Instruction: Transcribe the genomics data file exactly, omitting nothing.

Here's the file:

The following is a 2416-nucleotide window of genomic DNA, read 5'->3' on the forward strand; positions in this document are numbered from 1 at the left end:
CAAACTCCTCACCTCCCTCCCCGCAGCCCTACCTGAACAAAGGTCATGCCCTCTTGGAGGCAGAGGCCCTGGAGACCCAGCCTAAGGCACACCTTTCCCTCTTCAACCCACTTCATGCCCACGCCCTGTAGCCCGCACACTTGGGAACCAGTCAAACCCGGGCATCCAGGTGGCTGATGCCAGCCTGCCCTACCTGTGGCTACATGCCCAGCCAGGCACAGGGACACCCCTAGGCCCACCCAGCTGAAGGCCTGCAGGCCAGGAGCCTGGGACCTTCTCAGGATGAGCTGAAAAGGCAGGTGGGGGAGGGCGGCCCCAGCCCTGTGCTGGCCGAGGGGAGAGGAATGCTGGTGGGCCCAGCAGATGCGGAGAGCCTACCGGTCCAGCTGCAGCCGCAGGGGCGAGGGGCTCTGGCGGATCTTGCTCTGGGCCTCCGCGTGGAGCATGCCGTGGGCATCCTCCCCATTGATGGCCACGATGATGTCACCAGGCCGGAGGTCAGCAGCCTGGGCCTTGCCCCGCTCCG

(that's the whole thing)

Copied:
The following is a 2416-nucleotide window of genomic DNA, read 5'->3' on the forward strand; positions in this document are numbered from 1 at the left end:
CAAACTCCTCACCTCCCTCCCCGCAGCCCTACCTGAACAAAGGTCATGCCCTCTTGGAGGCAGAGGCCCTGGAGACCCAGCCTAAGGCACACCTTTCCCTCTTCAACCCACTTCATGCCCACGCCCTGTAGCCCGCACACTTGGGAACCAGTCAAACCCGGGCATCCAGGTGGCTGATGCCAGCCTGCCCTACCTGTGGCTACATGCCCAGCCAGGCACAGGGACACCCCTAGGCCCACCCAGCTGAAGGCCTGCAGGCCAGGAGCCTGGGACCTTCTCAGGATGAGCTGAAAAGGCAGGTGGGGGAGGGCGGCCCCAGCCCTGTGCTGGCCGAGGGGAGAGGAATGCTGGTGGGCCCAGCAGATGCGGAGAGCCTACCGGTCCAGCTGCAGCCGCAGGGGCGAGGGGCTCTGGCGGATCTTGCTCTGGGCCTCCGCGTGGAGCATGCCGTGGGCATCCTCCCCATTGATGGCCACGATGATGTCACCAGGCCGGAGGTCAGCAGCCTGGGCCTTGCCCCGCTCCG